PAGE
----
Ulysses continues to be one of the central books of the twentieth century and this is an audacious new take on it. It was never meant to be an abstruse a book for the elite, argues Declan Kiberd. It is a book for the common people, and offers a humane vision of a more tolerant and decent life under the dreadful pressures of the modern world. Leopold Bloom, the half-Jewish Irishman who is the book's hero, teaches the young Stephen Dedalus (modelled on Joyce himself) how he can grow and mature as an artist and an adult human being. Bloom has learned to live with contradictions, with anxiety and sexual jealousy, and with the rudeness and racism of the people he encounters in the city streets, and in his apparently banal way sees deeper than any of them. He embodies an intensely ordinary kind of wisdom, Kiberd argues, and in this way offers us a model for living well, in the tradition of Homer, Dante and the Bible (on all of which Joyce drew in the writing of his book).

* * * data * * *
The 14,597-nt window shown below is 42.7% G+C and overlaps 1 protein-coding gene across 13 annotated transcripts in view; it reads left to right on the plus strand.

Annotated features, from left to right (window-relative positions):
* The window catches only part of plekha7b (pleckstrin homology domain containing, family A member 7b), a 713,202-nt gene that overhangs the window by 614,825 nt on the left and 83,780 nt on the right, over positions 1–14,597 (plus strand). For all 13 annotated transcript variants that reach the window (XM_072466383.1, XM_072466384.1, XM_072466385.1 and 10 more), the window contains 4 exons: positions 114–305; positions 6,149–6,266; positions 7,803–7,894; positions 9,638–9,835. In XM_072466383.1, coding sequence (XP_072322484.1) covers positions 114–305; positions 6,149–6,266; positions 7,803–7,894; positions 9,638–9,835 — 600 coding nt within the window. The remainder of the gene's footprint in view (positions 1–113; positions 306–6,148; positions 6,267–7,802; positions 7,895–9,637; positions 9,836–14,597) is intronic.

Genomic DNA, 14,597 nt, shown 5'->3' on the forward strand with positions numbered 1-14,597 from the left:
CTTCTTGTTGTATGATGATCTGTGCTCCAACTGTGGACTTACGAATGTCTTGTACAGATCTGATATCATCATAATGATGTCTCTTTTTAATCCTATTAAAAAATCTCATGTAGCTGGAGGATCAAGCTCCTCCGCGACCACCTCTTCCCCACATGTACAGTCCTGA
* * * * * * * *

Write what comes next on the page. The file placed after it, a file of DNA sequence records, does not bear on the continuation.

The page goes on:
Declan Kiberd is the author of Inventing Ireland: The Literature of the Modern Nation, which won the Irish Times Prize in 1995. It is one of the most influential works on Irish culture published in the last twenty years. His Irish Classics came out in 2000 and won the prestigious Lannan Prize in the USA. He is the Professor of Anglo-Irish Literature at University College Dublin and is a widely respected broadcaster, critic and reviewer.